Scientific Computing with *Mathematica*®
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# Problems of Stability

## Abstract

Let a real system *S* be modeled by an equation like (1.3). A particular evolution **x**(*t*, *t* _{0}, **x** _{0}) of *S* is completely determined by assigning the Cauchy datum (*t* _{0}, **x** _{0}). However, this datum is obtained by an experimental procedure and is therefore affected by an error. If a “small” difference in the initial data leads to a new solution that is “close” to the previous one, **x**(*t*, *t* _{0}, **x** _{0}) is said to be stable in the sense of Liapunov (see, e.g., [2], [5], [11], [12]). To make precise the notion of Liapunov stability, one has to attribute a meaning to terms like small and close. By considering that **x** is a point of \(
\Re ^n
\),the Euclidean norm for evaluating the difference between two solutions or two initial data can be used. In particular, the stability property can be referred to an equilibrium solution. By introducing the new unknown **x** − **x**(*t*, *t* _{0}, **x** _{0}), the analysis of stability of any solution is always reduced to the analysis of the equilibrium stability. An equilibrium position that is not stable is called unstable. In such a case near the equilibrium there are initial data whose corresponding solutions go definitively away from the equilibrium. Finally, the equilibrium is asymptotically stable if it is stable, and the solutions associated to initial data in a neighborhood of the equilibrium tend to the equilibrium position when the independent variable goes to infinity. We remark that a stable equilibrium is observable, whereas an unstable equilibrium is not, owing to the presence of inevitable perturbations.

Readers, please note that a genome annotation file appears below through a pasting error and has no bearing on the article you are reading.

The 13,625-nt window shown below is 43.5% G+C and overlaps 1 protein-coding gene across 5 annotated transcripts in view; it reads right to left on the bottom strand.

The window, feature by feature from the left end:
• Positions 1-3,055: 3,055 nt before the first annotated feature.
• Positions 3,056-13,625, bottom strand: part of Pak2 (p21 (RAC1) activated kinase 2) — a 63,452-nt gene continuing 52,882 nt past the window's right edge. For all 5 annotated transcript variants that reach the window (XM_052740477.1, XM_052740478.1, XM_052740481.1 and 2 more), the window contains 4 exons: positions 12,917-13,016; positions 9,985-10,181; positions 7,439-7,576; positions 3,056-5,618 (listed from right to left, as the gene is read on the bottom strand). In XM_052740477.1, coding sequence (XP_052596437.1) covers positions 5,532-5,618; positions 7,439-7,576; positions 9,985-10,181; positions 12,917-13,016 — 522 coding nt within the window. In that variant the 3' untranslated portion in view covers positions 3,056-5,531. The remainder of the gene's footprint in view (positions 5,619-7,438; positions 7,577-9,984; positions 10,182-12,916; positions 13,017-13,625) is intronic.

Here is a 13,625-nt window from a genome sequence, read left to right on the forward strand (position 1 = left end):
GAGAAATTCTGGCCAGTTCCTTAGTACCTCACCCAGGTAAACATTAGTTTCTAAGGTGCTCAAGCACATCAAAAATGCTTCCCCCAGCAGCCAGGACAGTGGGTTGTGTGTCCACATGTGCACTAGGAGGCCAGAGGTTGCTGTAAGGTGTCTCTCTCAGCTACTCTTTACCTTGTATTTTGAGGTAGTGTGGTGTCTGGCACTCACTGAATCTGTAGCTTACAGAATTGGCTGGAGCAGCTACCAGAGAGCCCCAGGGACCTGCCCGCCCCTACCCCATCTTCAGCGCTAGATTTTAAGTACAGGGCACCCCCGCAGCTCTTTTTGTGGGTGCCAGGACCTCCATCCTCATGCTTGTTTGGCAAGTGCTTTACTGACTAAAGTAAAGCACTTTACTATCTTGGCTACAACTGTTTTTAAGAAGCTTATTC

## Keywords

Initial Data Equilibrium Point Jacobian Matrix Asymptotic Stability Equilibrium Position## Preview

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